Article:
>Strangely enough, I've encountered this more with young women reading their 600 page long romance novels and then claiming they like literature and shit.
Strangely enough, I had exactly that in mind, when I wrote about annoying pseudo literature lovers who scoff at gamers. I just didn't write that out because I felt it might discredit the rest of the post as a rant about women, which it isn't. It's just like the people I had in mind were grills complaining about their boyfriends who enjoyed gaming. It was then when I recognized that women judge their BFs much harder that the other way round, really, it was scary.
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No. 14441
So I abandoned games years ago and only when I'm at a friends place there might be an occasion I pick up a controller againduring the last two years I installed Sim City 3000 again and played for 2 days tho, but I read a lot instead and it's basically no trivial stuff. I've gained quite a bit of knowledge and improved my methods of reading heavily, and I really mean HEAVILY. But that's also a big part thanks to visiting university.

>Books are completely static and you have no means of influence on the progress, so there is no imagination involved

I would say it's the cases for games. Since books give room for imagination whereas a screen/computer presents everything to you already: visuals, text and audio alike. There is little room for imagination.

Tbh the medium is a totally different one and I' don't know much of theory about that. But the medium in itself makes a difference in how it effects us and our media consumption. A computer or games satisfy the click drive, which is rather mindless. Maybe most games just seem trivial to me, I haven't seen a real artsy game, where is avantgarde gaming, what has been there for films hundred years ago?

The point why I see gaming as a huge waste of time is because most of them a rather trivial. CS...you just shot other people...in other games you collect stuff or send troops here and there. and so on... mediocre hollywood stories etc.
I know the virtual world can be an escape room and a place to be someone different it sounds like a clichee but deep down it's still that to an extent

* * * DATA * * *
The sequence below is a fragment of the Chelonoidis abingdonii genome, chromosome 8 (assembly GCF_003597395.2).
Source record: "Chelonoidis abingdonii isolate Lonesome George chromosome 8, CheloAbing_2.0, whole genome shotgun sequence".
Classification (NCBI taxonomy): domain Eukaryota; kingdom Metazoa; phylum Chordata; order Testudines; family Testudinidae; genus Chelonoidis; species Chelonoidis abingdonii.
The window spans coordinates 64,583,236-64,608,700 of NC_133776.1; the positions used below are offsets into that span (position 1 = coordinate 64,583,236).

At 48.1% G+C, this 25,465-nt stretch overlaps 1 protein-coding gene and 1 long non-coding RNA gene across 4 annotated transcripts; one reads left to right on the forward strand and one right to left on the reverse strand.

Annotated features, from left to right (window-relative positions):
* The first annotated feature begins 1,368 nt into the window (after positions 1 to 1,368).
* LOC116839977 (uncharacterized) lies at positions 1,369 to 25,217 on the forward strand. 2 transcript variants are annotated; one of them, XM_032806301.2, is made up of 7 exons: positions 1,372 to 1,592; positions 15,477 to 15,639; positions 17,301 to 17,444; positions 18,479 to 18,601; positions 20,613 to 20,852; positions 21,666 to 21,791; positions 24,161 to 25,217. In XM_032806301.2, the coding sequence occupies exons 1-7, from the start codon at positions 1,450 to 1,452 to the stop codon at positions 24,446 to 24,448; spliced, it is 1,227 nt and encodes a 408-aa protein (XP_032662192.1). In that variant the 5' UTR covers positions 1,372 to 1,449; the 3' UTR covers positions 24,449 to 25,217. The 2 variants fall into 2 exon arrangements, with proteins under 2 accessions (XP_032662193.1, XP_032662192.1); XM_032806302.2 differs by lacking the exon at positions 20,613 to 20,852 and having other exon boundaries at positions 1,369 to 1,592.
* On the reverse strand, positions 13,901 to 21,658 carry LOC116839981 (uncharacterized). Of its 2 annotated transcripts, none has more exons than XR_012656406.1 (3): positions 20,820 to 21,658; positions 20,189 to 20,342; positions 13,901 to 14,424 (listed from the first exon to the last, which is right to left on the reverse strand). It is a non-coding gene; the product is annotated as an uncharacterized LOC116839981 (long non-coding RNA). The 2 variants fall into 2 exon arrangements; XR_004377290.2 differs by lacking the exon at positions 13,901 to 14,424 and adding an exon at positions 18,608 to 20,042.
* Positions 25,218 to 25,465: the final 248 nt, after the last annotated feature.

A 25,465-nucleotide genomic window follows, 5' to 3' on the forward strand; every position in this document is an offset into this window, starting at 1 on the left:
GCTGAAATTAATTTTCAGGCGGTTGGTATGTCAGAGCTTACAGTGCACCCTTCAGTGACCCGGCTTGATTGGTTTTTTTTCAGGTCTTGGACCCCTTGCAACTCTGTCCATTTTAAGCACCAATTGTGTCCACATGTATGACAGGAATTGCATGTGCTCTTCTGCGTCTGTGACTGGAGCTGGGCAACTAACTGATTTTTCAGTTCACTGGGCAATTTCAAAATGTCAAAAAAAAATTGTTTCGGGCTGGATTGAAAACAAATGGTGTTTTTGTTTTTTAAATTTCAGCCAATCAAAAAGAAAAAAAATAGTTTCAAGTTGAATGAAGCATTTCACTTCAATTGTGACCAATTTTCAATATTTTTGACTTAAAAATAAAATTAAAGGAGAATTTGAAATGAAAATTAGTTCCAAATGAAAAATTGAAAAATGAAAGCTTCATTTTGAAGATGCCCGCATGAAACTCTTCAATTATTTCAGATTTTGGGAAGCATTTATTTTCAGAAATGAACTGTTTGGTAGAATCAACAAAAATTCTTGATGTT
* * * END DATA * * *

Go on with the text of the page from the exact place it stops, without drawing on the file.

Many books are trivial as well, but there still exist thousands of books that are not and they still keep em coming. I don't know how the gaming scene is set up in that regard.
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No. 14442
I personally believe that to each his own, but being that I were in an imaginary situation - and from personal experience as a non native English speaker - games played a huge part in my education, they taught me part of the English as a language and a WHOLE lot of vocabulary that gave an edge more than studying the traditional novel back in school. Games can convey information in a fun, interactive and exciting setting that would be also beneficial to people with short attention spans, may it be fast paced like action games, or slow paced like adventure and strategy games. Games also taught me a bit of western history - and to the some of you who might know what am I talking about, I am talking about games like Civilization and Colonization. They also taught me about supply chains, some economy basics, mass production, the importance of science and knowledge. And also the importance of turning your enemies into fajita using the biggest damn gun you can find, but I kid.

But going back to the real world a little bit, and again from my personal experience, gaming alone was not enough for me, I always had a Merriam-Webster dictionary at hand to translate what is being displayed to me on the screen. I then proceeded to read that dictionary because for some reason I thought it was fascinating and it suggested me new worlds via new words.
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No. 14443 Kontra
>>14442
and this post has some grammar mistakes that I am too sleepy to correct. Excellent stuff. Polite kontra. Words.
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No. 14444
>>14442
Honestly that's actually a pretty dangerous way to try to learn important actual facts like history, which is different from culture and yes vidya is probably pretty good for learning culture. But learning history from vidya is like trying to learn things from Hollywood.

Although regarding all else you are saying yeah I am going to start to learn Russia through things like music videos and shit talking with Russians online and especially in games. I am finding that gaming in particular is forcing me to actually try to learn Russian, not just ape it when I see someone in a game, the only downside being I don't want to talk like some retarded yoba tier gamer retard around normal Russians (if such can be said).

I also lament the fact that seemingly few game devs are actually coming out of anywhere except USA and occasionally Western Europe, but Poland at least gives me hope (since a surprising amount of games I've seen/played are actually done by them). I feel like Middle Easterners could make some of the most ebin games if there were some MENA game studios.
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No. 14446
>>14444